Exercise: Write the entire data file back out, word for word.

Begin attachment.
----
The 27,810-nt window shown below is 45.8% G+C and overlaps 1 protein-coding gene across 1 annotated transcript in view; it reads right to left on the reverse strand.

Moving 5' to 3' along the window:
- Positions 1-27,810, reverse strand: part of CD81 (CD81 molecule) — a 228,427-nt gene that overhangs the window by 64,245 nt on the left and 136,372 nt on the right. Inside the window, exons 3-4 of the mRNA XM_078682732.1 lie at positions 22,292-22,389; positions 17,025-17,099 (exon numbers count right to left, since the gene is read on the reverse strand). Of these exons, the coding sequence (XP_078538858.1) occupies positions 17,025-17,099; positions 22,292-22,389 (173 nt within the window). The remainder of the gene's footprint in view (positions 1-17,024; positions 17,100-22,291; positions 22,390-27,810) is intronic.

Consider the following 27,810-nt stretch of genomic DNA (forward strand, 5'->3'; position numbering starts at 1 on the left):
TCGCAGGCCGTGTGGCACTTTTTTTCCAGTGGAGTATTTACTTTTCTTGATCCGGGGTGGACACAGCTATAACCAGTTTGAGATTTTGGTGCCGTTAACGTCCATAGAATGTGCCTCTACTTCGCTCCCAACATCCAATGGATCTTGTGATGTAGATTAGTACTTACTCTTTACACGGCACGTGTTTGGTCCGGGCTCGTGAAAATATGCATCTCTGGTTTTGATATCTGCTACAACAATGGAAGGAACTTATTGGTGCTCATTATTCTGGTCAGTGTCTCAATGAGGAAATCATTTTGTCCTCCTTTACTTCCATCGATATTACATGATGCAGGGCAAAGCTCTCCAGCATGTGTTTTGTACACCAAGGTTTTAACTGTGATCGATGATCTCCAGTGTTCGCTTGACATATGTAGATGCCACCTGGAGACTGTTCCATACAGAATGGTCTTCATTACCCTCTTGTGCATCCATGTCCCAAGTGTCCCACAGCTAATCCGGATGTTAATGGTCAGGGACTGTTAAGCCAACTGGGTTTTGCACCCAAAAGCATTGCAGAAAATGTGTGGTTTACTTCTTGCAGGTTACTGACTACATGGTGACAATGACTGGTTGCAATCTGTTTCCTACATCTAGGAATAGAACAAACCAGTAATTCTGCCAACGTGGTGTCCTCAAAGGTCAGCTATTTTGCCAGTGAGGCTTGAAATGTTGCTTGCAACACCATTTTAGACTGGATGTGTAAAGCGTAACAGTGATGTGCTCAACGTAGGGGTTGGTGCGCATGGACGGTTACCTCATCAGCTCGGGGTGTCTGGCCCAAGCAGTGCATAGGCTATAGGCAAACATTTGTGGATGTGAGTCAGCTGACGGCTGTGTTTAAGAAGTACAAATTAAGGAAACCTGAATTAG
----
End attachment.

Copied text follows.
The 27,810-nt window shown below is 45.8% G+C and overlaps 1 protein-coding gene across 1 annotated transcript in view; it reads right to left on the reverse strand.

Moving 5' to 3' along the window:
- Positions 1-27,810, reverse strand: part of CD81 (CD81 molecule) — a 228,427-nt gene that overhangs the window by 64,245 nt on the left and 136,372 nt on the right. Inside the window, exons 3-4 of the mRNA XM_078682732.1 lie at positions 22,292-22,389; positions 17,025-17,099 (exon numbers count right to left, since the gene is read on the reverse strand). Of these exons, the coding sequence (XP_078538858.1) occupies positions 17,025-17,099; positions 22,292-22,389 (173 nt within the window). The remainder of the gene's footprint in view (positions 1-17,024; positions 17,100-22,291; positions 22,390-27,810) is intronic.

Consider the following 27,810-nt stretch of genomic DNA (forward strand, 5'->3'; position numbering starts at 1 on the left):
TCGCAGGCCGTGTGGCACTTTTTTTCCAGTGGAGTATTTACTTTTCTTGATCCGGGGTGGACACAGCTATAACCAGTTTGAGATTTTGGTGCCGTTAACGTCCATAGAATGTGCCTCTACTTCGCTCCCAACATCCAATGGATCTTGTGATGTAGATTAGTACTTACTCTTTACACGGCACGTGTTTGGTCCGGGCTCGTGAAAATATGCATCTCTGGTTTTGATATCTGCTACAACAATGGAAGGAACTTATTGGTGCTCATTATTCTGGTCAGTGTCTCAATGAGGAAATCATTTTGTCCTCCTTTACTTCCATCGATATTACATGATGCAGGGCAAAGCTCTCCAGCATGTGTTTTGTACACCAAGGTTTTAACTGTGATCGATGATCTCCAGTGTTCGCTTGACATATGTAGATGCCACCTGGAGACTGTTCCATACAGAATGGTCTTCATTACCCTCTTGTGCATCCATGTCCCAAGTGTCCCACAGCTAATCCGGATGTTAATGGTCAGGGACTGTTAAGCCAACTGGGTTTTGCACCCAAAAGCATTGCAGAAAATGTGTGGTTTACTTCTTGCAGGTTACTGACTACATGGTGACAATGACTGGTTGCAATCTGTTTCCTACATCTAGGAATAGAACAAACCAGTAATTCTGCCAACGTGGTGTCCTCAAAGGTCAGCTATTTTGCCAGTGAGGCTTGAAATGTTGCTTGCAACACCATTTTAGACTGGATGTGTAAAGCGTAACAGTGATGTGCTCAACGTAGGGGTTGGTGCGCATGGACGGTTACCTCATCAGCTCGGGGTGTCTGGCCCAAGCAGTGCATAGGCTATAGGCAAACATTTGTGGATGTGAGTCAGCTGACGGCTGTGTTTAAGAAGTACAAATTAAGGAAACCTGAATTAG